were innocent. But now that I’ve heard you speak, you beat my wildest
imagination. You are indeed older than your age. Thus, I must ask you directly;
Hauwa, did you murder your mother?”
Hauwa, after this question, rose to her feet. Luther also stood up. Then, she said;
“I don’t know. After Eric walked out, I rushed up to my mother’s room. But no one was there. I only saw blood on the bed and a knife on the pillow. I concluded that Eric killed her and hid her.”
After these words, she kept quiet and stood in silence. Then Luther went closer aback, and placed his right hand on her left shoulder, while he said;
“I am still here Hauwa. Please open up.”
“Eric came back “, she continued; “I heard his voice calling my name from downstairs. I was so angry and I felt like killing him.
So I heard footsteps coming slowly towards the room. I quickly took hold of the knife and hid beside the door, waiting for Eric. Immediately at the entrance of the person, I launched a heavy stab. And for the first time, I killed someone”.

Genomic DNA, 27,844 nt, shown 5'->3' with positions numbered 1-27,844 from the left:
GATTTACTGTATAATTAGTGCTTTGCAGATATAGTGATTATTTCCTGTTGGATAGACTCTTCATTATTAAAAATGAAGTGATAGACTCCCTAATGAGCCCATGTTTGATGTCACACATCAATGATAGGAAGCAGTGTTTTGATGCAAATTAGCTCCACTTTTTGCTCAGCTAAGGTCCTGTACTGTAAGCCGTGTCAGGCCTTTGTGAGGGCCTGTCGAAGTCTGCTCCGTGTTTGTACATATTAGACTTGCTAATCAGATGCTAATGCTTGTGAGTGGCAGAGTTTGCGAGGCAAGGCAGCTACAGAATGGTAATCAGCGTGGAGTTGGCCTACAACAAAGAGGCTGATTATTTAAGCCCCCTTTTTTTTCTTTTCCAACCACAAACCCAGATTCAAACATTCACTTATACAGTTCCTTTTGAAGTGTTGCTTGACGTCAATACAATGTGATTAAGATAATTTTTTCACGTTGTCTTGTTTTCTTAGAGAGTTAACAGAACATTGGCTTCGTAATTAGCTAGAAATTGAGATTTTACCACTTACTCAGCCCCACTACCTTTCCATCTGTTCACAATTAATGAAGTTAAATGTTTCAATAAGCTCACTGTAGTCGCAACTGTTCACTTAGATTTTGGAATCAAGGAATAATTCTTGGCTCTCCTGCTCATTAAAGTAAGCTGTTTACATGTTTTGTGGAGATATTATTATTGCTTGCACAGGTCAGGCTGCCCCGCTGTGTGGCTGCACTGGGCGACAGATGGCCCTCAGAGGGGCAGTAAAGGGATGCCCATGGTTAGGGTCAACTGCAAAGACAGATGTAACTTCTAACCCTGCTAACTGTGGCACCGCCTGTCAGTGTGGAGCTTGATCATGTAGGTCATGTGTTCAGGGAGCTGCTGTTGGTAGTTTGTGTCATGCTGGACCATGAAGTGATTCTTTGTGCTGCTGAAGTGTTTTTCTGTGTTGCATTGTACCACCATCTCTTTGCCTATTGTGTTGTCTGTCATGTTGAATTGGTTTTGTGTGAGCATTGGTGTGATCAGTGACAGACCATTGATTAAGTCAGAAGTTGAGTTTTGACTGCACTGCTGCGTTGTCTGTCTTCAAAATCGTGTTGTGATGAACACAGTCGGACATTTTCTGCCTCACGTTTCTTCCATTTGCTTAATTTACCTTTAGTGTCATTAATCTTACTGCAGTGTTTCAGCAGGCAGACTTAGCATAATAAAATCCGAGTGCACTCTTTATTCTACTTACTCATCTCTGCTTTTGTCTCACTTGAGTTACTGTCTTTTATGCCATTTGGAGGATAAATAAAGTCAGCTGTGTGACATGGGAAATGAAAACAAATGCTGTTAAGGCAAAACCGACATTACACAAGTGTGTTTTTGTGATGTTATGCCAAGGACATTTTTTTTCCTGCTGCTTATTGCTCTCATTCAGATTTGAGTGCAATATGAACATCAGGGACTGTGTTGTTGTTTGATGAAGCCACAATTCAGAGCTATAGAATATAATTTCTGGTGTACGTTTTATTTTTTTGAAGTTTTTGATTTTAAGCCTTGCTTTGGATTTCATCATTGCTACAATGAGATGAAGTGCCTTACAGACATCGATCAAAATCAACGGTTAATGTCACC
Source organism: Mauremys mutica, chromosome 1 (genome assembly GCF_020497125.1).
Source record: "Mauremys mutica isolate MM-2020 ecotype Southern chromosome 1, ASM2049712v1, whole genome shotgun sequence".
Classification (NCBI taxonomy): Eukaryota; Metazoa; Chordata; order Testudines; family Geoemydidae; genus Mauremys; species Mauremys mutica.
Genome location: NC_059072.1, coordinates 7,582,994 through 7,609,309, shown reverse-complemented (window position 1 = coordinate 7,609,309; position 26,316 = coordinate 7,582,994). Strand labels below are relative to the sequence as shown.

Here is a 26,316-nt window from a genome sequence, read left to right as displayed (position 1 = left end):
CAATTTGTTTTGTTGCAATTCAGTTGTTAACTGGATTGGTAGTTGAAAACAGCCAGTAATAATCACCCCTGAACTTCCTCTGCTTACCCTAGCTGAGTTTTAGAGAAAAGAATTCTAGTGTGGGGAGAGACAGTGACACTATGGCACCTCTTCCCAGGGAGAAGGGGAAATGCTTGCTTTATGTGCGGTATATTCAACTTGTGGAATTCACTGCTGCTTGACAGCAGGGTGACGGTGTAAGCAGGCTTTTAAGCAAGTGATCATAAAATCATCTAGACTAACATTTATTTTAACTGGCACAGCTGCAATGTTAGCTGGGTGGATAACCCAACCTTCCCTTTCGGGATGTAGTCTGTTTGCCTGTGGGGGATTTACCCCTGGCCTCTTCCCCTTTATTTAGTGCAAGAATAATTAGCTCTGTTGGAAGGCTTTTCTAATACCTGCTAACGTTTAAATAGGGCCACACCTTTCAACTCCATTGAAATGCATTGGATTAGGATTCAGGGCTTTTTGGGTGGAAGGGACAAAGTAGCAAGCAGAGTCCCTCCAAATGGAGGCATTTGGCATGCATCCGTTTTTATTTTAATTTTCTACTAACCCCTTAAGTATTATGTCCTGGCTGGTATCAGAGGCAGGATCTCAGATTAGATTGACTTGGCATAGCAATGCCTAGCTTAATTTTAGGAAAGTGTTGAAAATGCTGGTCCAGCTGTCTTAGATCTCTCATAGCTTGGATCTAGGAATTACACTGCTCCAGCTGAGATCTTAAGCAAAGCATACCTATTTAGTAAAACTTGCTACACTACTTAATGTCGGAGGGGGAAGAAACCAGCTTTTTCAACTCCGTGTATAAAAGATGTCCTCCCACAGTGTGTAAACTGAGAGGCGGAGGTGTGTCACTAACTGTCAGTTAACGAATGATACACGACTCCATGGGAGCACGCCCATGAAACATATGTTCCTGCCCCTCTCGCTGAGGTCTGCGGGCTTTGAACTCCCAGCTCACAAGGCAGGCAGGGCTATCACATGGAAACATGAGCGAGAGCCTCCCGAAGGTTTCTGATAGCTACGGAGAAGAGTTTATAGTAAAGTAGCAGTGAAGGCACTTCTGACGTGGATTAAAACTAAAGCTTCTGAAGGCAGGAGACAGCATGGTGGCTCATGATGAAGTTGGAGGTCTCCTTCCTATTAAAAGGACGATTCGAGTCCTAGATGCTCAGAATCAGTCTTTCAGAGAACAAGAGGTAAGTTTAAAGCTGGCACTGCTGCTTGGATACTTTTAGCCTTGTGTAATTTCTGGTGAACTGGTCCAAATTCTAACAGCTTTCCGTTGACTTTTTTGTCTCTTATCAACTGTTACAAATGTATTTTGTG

Luther was weakened by this. He threw himself back to the chair he was. And the room was mute for few minutes.
Afterward, he asked;
“Who did you kill?”
“My mother”, Hauwa answered. “But I did not murder my mother. I did not set out to kill her. The stab was for Eric. I am not guilty of Eric’s charge”.
“Neither are you innocent Hauwa.” He retorted.
In confusion, Hauwa asked;
“Am I guilty and innocent?”
Then Luther sighed and replied;
“Something like that. We will plead that it was a domestic accident. And that you are only a child of thirteen years. You cannot go to jail. You are guilty and innocent”.
Elisha Bala, otherwise known as EB is a poet, story-teller, and theologian who hails from middle belt Nigeria. He is the author of the popular narrative; THE RISE AND FALL OF JULIANA MENSAH among many others. And the author of poems like; A forest of ten demons and At night.
Photo Credit: Pexels.com